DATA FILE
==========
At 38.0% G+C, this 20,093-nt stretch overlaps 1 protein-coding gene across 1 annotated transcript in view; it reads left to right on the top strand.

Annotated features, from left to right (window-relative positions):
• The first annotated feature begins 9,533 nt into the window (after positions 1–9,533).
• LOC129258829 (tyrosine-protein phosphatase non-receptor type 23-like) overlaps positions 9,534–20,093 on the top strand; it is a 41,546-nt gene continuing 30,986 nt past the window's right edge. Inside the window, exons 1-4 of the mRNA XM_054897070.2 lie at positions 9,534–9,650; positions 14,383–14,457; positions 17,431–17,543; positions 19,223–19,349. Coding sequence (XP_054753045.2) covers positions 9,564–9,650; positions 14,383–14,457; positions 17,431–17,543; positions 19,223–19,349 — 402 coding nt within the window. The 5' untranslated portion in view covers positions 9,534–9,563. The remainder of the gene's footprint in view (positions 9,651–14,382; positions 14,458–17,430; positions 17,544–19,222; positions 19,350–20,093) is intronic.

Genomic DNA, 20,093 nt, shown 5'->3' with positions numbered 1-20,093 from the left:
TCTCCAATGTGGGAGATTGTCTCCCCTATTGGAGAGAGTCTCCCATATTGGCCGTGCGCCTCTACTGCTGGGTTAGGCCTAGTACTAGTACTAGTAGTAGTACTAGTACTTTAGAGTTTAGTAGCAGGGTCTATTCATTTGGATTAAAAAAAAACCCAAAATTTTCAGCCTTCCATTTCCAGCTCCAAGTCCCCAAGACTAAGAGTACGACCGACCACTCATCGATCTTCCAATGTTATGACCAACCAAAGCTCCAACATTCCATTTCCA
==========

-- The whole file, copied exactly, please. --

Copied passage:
At 38.0% G+C, this 20,093-nt stretch overlaps 1 protein-coding gene across 1 annotated transcript in view; it reads left to right on the top strand.

Annotated features, from left to right (window-relative positions):
• The first annotated feature begins 9,533 nt into the window (after positions 1–9,533).
• LOC129258829 (tyrosine-protein phosphatase non-receptor type 23-like) overlaps positions 9,534–20,093 on the top strand; it is a 41,546-nt gene continuing 30,986 nt past the window's right edge. Inside the window, exons 1-4 of the mRNA XM_054897070.2 lie at positions 9,534–9,650; positions 14,383–14,457; positions 17,431–17,543; positions 19,223–19,349. Coding sequence (XP_054753045.2) covers positions 9,564–9,650; positions 14,383–14,457; positions 17,431–17,543; positions 19,223–19,349 — 402 coding nt within the window. The 5' untranslated portion in view covers positions 9,534–9,563. The remainder of the gene's footprint in view (positions 9,651–14,382; positions 14,458–17,430; positions 17,544–19,222; positions 19,350–20,093) is intronic.

Genomic DNA, 20,093 nt, shown 5'->3' with positions numbered 1-20,093 from the left:
TCTCCAATGTGGGAGATTGTCTCCCCTATTGGAGAGAGTCTCCCATATTGGCCGTGCGCCTCTACTGCTGGGTTAGGCCTAGTACTAGTACTAGTAGTAGTACTAGTACTTTAGAGTTTAGTAGCAGGGTCTATTCATTTGGATTAAAAAAAAACCCAAAATTTTCAGCCTTCCATTTCCAGCTCCAAGTCCCCAAGACTAAGAGTACGACCGACCACTCATCGATCTTCCAATGTTATGACCAACCAAAGCTCCAACATTCCATTTCCA